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Clinton takes 10-point national lead over Trump in post-shakeup poll

Democratic Presidential nominee Hillary Clinton
Mark Makela | Reuters
Democratic Presidential nominee Hillary Clinton

Hillary Clinton has opened up a 10-point national lead over Donald Trump, a new poll taken after Trump's most recent campaign shakeup suggests.

In a head-to-head matchup with Trump, Clinton got the support of 51 percent of likely voters, compared with 41 percent for Trump, according to the Quinnipiac University poll. Once the Libertarian Party's Gary Johnson and Green Party's Jill Stein are included, Clinton's lead drops to seven points.

The university conducted the poll from Aug. 18-24, after the Trump campaign's latest leadership change was announced on Aug. 17. The Republican nominee's campaign appointed Breitbart News' Steven Bannon its CEO and named Kellyanne Conway its campaign manager in an effort to focus its message.

Other recent polls showed a narrower lead for Clinton. A Reuters/Ipsos poll taken from Aug. 20-24 showed Clinton with a 7-point lead in a head-to-head matchup. An Economist/YouGov poll taken Aug. 19-24 suggested only a 3-point lead for Clinton.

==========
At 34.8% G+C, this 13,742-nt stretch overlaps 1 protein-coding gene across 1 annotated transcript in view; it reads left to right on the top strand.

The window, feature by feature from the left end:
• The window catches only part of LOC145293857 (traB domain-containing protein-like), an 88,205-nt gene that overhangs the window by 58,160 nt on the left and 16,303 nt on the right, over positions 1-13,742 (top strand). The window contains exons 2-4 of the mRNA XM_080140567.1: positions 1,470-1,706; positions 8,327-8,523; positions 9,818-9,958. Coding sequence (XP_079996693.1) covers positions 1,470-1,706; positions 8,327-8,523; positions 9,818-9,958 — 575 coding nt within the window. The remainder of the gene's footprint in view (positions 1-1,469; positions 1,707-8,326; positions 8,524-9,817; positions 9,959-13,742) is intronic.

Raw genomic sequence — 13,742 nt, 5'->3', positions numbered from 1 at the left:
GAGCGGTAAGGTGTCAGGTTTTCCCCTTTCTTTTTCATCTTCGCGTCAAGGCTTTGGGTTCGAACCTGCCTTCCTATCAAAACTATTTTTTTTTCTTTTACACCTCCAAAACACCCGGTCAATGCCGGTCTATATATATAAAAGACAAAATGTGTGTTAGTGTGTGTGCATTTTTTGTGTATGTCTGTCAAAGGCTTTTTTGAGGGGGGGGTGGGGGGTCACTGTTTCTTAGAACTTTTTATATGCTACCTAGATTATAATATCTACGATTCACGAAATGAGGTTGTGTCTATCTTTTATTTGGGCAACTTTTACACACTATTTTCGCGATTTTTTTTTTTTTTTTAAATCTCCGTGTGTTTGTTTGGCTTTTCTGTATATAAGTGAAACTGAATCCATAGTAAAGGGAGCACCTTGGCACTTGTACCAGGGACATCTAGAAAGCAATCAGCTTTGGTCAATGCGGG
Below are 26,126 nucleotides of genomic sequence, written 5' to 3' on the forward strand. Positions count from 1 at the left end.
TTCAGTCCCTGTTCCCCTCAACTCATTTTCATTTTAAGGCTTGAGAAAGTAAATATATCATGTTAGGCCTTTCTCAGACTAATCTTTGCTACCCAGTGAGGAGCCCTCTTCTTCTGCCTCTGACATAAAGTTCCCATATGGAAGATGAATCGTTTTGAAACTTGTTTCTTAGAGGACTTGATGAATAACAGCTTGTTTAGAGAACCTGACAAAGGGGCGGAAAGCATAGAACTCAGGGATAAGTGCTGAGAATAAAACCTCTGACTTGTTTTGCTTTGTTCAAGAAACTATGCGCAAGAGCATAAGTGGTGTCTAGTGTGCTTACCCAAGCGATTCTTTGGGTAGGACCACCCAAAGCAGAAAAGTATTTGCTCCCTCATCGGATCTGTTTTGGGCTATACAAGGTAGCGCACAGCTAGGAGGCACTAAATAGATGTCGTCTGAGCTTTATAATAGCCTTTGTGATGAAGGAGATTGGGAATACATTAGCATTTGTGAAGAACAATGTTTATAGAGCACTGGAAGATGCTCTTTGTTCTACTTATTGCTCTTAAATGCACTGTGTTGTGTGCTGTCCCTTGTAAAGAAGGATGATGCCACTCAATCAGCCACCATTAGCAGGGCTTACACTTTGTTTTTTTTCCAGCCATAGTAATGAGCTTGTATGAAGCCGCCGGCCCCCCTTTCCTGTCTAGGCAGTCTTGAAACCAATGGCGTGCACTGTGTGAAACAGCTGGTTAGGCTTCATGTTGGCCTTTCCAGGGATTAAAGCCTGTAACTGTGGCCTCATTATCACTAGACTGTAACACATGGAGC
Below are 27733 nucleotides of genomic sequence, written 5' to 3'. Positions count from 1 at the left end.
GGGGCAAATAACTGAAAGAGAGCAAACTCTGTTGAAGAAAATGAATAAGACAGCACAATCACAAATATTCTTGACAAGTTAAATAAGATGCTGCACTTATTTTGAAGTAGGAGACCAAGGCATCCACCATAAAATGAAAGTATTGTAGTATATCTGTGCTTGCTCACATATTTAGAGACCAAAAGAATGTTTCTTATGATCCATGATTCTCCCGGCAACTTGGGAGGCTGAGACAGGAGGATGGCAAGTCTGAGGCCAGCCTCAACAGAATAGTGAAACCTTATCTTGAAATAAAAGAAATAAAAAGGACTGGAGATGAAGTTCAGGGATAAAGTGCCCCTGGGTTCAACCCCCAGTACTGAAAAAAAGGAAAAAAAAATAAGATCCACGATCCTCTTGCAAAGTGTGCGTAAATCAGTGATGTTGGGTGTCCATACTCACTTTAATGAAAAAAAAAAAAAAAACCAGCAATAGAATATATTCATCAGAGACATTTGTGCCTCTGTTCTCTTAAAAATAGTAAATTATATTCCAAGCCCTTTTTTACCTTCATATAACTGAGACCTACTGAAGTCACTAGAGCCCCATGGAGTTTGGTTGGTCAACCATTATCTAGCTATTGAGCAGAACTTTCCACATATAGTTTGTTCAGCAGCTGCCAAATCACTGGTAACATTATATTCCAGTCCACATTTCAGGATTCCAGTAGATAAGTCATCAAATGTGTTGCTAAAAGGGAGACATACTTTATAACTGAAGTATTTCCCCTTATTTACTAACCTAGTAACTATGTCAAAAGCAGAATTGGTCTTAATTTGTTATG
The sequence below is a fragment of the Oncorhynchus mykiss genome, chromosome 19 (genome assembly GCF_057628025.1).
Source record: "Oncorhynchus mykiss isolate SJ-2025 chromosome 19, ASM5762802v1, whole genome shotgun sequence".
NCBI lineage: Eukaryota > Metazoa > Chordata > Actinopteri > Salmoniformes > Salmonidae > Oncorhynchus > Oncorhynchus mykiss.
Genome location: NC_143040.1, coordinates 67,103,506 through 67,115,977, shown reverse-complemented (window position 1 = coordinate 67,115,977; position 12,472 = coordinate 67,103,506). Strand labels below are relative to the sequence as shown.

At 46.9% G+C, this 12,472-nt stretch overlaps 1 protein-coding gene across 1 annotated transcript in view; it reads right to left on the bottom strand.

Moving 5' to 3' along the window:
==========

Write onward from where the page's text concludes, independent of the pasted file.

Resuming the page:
Both candidates still struggle with getting voters to like them, the Quinnipiac poll suggests. Only 44 percent of likely voters said they liked Clinton "a lot" or "a little," while 47 percent said they disliked her "a lot" or "a little."

Trump fared even worse, with only 35 percent of likely voters saying they liked him while 53 percent said they disliked him.

The poll shows Clinton with a 60 percent to 36 percent lead among women, while Trump has a 48 percent to 42 percent lead among men. Trump holds an 11-point advantage among white voters, while Clinton holds a 62-point lead lead among non-white voters, the poll suggests.

Likely voters also found Clinton more qualified for the job than Trump.

Sixty-two percent of respondents said Libertarian nominee Gary Johnson should be included in the presidential debates.

The telephone poll included about 1,500 likely voters and had a margin of error of plus-or-minus 2.5 percent.